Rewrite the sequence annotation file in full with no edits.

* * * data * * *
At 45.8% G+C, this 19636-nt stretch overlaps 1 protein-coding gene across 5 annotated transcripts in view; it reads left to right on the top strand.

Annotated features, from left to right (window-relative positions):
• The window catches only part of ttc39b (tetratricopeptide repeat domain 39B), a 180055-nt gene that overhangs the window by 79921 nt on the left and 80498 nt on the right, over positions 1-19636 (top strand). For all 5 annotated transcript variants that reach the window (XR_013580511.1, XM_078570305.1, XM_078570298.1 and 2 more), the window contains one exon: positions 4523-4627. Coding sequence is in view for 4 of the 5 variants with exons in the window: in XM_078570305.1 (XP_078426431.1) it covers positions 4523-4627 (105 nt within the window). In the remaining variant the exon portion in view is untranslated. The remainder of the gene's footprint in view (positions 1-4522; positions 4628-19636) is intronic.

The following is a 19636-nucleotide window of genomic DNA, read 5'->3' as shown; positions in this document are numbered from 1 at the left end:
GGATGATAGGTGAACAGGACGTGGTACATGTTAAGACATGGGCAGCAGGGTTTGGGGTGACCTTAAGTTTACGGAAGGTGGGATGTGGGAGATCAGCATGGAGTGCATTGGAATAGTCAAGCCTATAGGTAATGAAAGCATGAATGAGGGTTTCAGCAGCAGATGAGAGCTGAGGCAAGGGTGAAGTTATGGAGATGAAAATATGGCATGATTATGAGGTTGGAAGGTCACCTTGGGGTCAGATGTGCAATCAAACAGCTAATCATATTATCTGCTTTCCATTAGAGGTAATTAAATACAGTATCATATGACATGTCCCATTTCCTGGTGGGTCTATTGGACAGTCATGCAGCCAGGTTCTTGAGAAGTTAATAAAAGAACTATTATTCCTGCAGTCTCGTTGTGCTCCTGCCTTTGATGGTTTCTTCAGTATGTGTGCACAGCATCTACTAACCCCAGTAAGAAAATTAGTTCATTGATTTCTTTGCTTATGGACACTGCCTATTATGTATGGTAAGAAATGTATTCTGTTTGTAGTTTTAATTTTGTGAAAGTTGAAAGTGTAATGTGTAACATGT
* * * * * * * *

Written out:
At 45.8% G+C, this 19636-nt stretch overlaps 1 protein-coding gene across 5 annotated transcripts in view; it reads left to right on the top strand.

Annotated features, from left to right (window-relative positions):
• The window catches only part of ttc39b (tetratricopeptide repeat domain 39B), a 180055-nt gene that overhangs the window by 79921 nt on the left and 80498 nt on the right, over positions 1-19636 (top strand). For all 5 annotated transcript variants that reach the window (XR_013580511.1, XM_078570305.1, XM_078570298.1 and 2 more), the window contains one exon: positions 4523-4627. Coding sequence is in view for 4 of the 5 variants with exons in the window: in XM_078570305.1 (XP_078426431.1) it covers positions 4523-4627 (105 nt within the window). In the remaining variant the exon portion in view is untranslated. The remainder of the gene's footprint in view (positions 1-4522; positions 4628-19636) is intronic.

The following is a 19636-nucleotide window of genomic DNA, read 5'->3' as shown; positions in this document are numbered from 1 at the left end:
GGATGATAGGTGAACAGGACGTGGTACATGTTAAGACATGGGCAGCAGGGTTTGGGGTGACCTTAAGTTTACGGAAGGTGGGATGTGGGAGATCAGCATGGAGTGCATTGGAATAGTCAAGCCTATAGGTAATGAAAGCATGAATGAGGGTTTCAGCAGCAGATGAGAGCTGAGGCAAGGGTGAAGTTATGGAGATGAAAATATGGCATGATTATGAGGTTGGAAGGTCACCTTGGGGTCAGATGTGCAATCAAACAGCTAATCATATTATCTGCTTTCCATTAGAGGTAATTAAATACAGTATCATATGACATGTCCCATTTCCTGGTGGGTCTATTGGACAGTCATGCAGCCAGGTTCTTGAGAAGTTAATAAAAGAACTATTATTCCTGCAGTCTCGTTGTGCTCCTGCCTTTGATGGTTTCTTCAGTATGTGTGCACAGCATCTACTAACCCCAGTAAGAAAATTAGTTCATTGATTTCTTTGCTTATGGACACTGCCTATTATGTATGGTAAGAAATGTATTCTGTTTGTAGTTTTAATTTTGTGAAAGTTGAAAGTGTAATGTGTAACATGT